In the Massachusets the castle is in perfect good forme, and is not inferiour to any of H.M. newest fortifications in England, and I humbly hope your Lordships will obtain the cannon for this and the fortification at Pascataqua humbly represented necessary upon the several planns sent home by Capt. Cary. Your Lordships had by the last conveyance the Act of Assembly for the graunting 23,000l. for this year for the support of the warr, which will not amount to the charges; however I doubt not of the Assembly's concurrence in raising the next year what is necessary, being perfectly satisfyed in the disburse thereof, nor have they once doubted of a concurrence with me in raising any numbers for the service, though the number of near 2,000 is very hard upon them, when Road Island and Connecticot doe what they please, besides that they entertaine the deserters from this Province, though we have a severe Law that every person leaving the Colony in the time of war shall loose his interest. I am sencible that the Indians perceiving our constant marches in the woods at a great distance have left all their planting grounds within 100 miles of us, to secure their women and children, but will yet continue their marches upon us. We have lost nothing to the enemy this summer. The French and Indians to the number of 500 marched from Mount Real to Hadley, on our Western bounds, and found there so great a number in garrison that they left the place and marched 100 miles to the Northward to Lancaster, where I chanced also to be ready for them, and after a furious assault upon the village, left 10 or 12 dead and fled, and are since marched home, with the triumph only of three children carried away. Since my last the forces and vessells I sent Eastward into Nova Scotia and L'Accadia are all returned with a good booty and have destroyed and burnt all the coast, and brought away the inhabitants to exchange for such of ours as they have amongst them, for which heretofore they used to demand money of this Government. I am glad your Lordships have been pleased to encourage the trade of tarr, resin, and other commodities of this Province by a Company, without which it is impossible to prevent this province to run into the woollen manefactory to that degree that in a few yeares they will demand very little supply of that sort from the Kingdome of England, which if I should not informe of and labour to prevent I should be wanting in my duty, the inhabitants of this province are proud enough to wear the best cloth of England, but without they be upon tarr, resin, hemp, iron, spar, mast and building of shipps, they have no returnes to make, and of all these things there might be enough, if proper methods and persons were sent to take care, and encouraged so to doe. I have now my messengers in Treaty with the Maquas and Five Nations, whose return I expect, having had my Lord Cornbury's approbation in that treaty, and I hope for the good effects of it, that at least they will continue steady, if we cannot prevaile with them to take up the hatchet against the French, as they call the war, etc. Signed, J. Dudley. Endorsed, Recd. Dec. 23, Read Jan. 31, 1704(5). 4 pp. [C.O. 5, 863. No. 118; and (without enclosures) 5, 911. pp. 434–442.]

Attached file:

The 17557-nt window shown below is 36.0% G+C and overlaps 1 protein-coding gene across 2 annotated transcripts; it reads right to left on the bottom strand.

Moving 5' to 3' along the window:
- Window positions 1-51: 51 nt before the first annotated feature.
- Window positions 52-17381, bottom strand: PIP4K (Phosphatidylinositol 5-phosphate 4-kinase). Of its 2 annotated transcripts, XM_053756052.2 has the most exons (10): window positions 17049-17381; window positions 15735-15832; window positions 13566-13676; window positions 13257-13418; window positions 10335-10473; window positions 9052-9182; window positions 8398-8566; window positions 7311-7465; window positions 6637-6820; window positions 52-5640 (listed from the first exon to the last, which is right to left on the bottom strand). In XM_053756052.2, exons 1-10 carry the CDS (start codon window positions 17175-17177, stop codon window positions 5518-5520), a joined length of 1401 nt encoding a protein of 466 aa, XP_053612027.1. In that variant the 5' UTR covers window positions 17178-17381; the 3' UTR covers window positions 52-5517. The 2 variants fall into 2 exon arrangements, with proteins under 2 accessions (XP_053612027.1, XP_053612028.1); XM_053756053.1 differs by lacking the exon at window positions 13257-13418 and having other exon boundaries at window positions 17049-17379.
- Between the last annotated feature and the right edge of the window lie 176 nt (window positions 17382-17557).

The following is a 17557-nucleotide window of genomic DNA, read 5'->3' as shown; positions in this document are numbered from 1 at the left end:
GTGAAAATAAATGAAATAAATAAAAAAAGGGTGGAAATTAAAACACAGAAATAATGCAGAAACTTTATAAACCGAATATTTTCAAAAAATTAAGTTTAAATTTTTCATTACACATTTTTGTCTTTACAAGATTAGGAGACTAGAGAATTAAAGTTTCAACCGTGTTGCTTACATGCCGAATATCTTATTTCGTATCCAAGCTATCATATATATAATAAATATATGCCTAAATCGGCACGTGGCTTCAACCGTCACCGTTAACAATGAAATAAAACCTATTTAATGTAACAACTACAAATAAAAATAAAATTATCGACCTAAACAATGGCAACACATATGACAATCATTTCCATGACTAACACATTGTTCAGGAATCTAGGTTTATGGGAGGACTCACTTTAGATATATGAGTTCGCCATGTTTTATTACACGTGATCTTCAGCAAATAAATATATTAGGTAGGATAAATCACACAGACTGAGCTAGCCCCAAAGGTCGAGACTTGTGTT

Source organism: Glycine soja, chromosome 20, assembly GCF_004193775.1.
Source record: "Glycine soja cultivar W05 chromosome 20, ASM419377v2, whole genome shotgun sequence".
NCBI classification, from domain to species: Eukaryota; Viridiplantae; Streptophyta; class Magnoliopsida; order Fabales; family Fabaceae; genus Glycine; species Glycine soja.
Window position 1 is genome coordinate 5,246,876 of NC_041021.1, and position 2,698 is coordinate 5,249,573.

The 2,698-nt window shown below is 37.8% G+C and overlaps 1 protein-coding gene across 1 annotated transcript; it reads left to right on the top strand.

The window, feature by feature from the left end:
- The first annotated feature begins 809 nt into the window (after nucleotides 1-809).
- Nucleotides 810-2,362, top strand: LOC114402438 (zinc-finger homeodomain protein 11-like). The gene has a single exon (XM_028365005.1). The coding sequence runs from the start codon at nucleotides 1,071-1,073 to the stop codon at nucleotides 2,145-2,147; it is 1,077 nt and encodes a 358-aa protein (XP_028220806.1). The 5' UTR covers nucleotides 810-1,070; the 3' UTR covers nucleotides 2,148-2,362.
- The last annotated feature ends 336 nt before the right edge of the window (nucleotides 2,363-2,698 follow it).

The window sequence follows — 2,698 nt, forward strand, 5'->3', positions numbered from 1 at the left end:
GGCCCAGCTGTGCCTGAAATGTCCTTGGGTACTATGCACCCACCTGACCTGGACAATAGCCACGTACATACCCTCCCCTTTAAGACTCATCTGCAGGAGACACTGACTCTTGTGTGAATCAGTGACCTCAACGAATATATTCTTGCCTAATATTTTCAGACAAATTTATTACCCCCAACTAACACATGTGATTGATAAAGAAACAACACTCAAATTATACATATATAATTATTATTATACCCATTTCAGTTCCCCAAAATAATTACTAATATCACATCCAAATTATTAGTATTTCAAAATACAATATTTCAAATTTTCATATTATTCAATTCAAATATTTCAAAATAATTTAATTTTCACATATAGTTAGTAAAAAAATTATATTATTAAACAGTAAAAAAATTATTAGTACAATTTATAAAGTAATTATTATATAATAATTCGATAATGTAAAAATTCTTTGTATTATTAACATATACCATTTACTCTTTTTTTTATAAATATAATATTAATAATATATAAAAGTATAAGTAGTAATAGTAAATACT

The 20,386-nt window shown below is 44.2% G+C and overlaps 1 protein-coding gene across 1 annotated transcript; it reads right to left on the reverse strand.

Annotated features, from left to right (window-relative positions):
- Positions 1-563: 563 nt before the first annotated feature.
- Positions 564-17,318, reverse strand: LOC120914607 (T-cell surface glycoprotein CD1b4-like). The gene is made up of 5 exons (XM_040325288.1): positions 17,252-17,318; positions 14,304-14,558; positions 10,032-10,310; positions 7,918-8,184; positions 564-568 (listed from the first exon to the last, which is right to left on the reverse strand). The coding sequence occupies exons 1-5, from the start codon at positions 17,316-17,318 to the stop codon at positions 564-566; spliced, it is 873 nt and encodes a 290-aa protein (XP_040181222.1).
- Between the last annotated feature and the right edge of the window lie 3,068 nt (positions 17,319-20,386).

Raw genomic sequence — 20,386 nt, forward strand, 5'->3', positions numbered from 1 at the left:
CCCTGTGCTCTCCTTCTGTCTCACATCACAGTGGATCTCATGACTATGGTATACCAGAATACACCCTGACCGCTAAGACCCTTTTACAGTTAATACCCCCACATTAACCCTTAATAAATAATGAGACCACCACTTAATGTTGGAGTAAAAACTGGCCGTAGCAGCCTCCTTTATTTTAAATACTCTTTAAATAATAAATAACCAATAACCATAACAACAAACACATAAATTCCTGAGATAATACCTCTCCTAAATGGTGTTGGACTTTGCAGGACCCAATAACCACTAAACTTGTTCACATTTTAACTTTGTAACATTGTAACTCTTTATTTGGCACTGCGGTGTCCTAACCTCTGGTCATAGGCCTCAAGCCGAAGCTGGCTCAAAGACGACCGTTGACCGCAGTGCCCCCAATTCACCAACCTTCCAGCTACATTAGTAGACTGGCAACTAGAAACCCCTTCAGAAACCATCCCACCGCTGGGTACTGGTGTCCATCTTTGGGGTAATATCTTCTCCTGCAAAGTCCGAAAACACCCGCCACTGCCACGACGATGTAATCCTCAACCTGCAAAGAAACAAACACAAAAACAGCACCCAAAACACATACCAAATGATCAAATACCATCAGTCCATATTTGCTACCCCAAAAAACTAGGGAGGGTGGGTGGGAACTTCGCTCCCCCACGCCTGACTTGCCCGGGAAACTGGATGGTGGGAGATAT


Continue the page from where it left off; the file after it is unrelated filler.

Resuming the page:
Oct. 10. 601. Extract from above letter. 1 p. [C.O. 5,751. No. 56.]